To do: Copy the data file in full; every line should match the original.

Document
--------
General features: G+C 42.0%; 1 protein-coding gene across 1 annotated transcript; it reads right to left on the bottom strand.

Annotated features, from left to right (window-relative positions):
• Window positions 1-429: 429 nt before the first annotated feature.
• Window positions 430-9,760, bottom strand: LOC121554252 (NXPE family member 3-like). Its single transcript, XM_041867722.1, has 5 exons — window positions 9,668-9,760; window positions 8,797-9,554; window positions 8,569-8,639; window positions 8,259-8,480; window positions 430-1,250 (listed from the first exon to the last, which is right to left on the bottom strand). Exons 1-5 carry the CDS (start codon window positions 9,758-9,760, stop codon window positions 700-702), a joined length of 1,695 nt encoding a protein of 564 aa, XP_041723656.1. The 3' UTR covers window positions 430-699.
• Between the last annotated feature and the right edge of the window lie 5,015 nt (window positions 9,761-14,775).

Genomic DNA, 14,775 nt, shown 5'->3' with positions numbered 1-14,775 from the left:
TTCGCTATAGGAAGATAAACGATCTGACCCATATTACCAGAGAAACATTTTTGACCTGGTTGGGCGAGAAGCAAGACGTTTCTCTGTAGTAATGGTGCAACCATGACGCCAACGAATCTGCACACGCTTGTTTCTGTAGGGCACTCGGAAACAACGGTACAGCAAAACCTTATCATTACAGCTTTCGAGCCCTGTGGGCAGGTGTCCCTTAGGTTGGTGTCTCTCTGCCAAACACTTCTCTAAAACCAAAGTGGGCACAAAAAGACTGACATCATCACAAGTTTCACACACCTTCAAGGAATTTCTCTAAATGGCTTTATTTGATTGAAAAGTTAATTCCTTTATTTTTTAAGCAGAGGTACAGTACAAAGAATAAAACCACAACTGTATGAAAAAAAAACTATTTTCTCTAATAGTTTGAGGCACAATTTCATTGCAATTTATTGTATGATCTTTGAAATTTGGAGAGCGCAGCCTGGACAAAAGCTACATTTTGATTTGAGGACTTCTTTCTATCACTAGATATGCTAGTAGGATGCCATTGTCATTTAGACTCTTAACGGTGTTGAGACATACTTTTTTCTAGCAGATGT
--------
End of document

General features: G+C 42.0%; 1 protein-coding gene across 1 annotated transcript; it reads right to left on the bottom strand.

Annotated features, from left to right (window-relative positions):
• Window positions 1-429: 429 nt before the first annotated feature.
• Window positions 430-9,760, bottom strand: LOC121554252 (NXPE family member 3-like). Its single transcript, XM_041867722.1, has 5 exons — window positions 9,668-9,760; window positions 8,797-9,554; window positions 8,569-8,639; window positions 8,259-8,480; window positions 430-1,250 (listed from the first exon to the last, which is right to left on the bottom strand). Exons 1-5 carry the CDS (start codon window positions 9,758-9,760, stop codon window positions 700-702), a joined length of 1,695 nt encoding a protein of 564 aa, XP_041723656.1. The 3' UTR covers window positions 430-699.
• Between the last annotated feature and the right edge of the window lie 5,015 nt (window positions 9,761-14,775).

Genomic DNA, 14,775 nt, shown 5'->3' with positions numbered 1-14,775 from the left:
TTCGCTATAGGAAGATAAACGATCTGACCCATATTACCAGAGAAACATTTTTGACCTGGTTGGGCGAGAAGCAAGACGTTTCTCTGTAGTAATGGTGCAACCATGACGCCAACGAATCTGCACACGCTTGTTTCTGTAGGGCACTCGGAAACAACGGTACAGCAAAACCTTATCATTACAGCTTTCGAGCCCTGTGGGCAGGTGTCCCTTAGGTTGGTGTCTCTCTGCCAAACACTTCTCTAAAACCAAAGTGGGCACAAAAAGACTGACATCATCACAAGTTTCACACACCTTCAAGGAATTTCTCTAAATGGCTTTATTTGATTGAAAAGTTAATTCCTTTATTTTTTAAGCAGAGGTACAGTACAAAGAATAAAACCACAACTGTATGAAAAAAAAACTATTTTCTCTAATAGTTTGAGGCACAATTTCATTGCAATTTATTGTATGATCTTTGAAATTTGGAGAGCGCAGCCTGGACAAAAGCTACATTTTGATTTGAGGACTTCTTTCTATCACTAGATATGCTAGTAGGATGCCATTGTCATTTAGACTCTTAACGGTGTTGAGACATACTTTTTTCTAGCAGATGT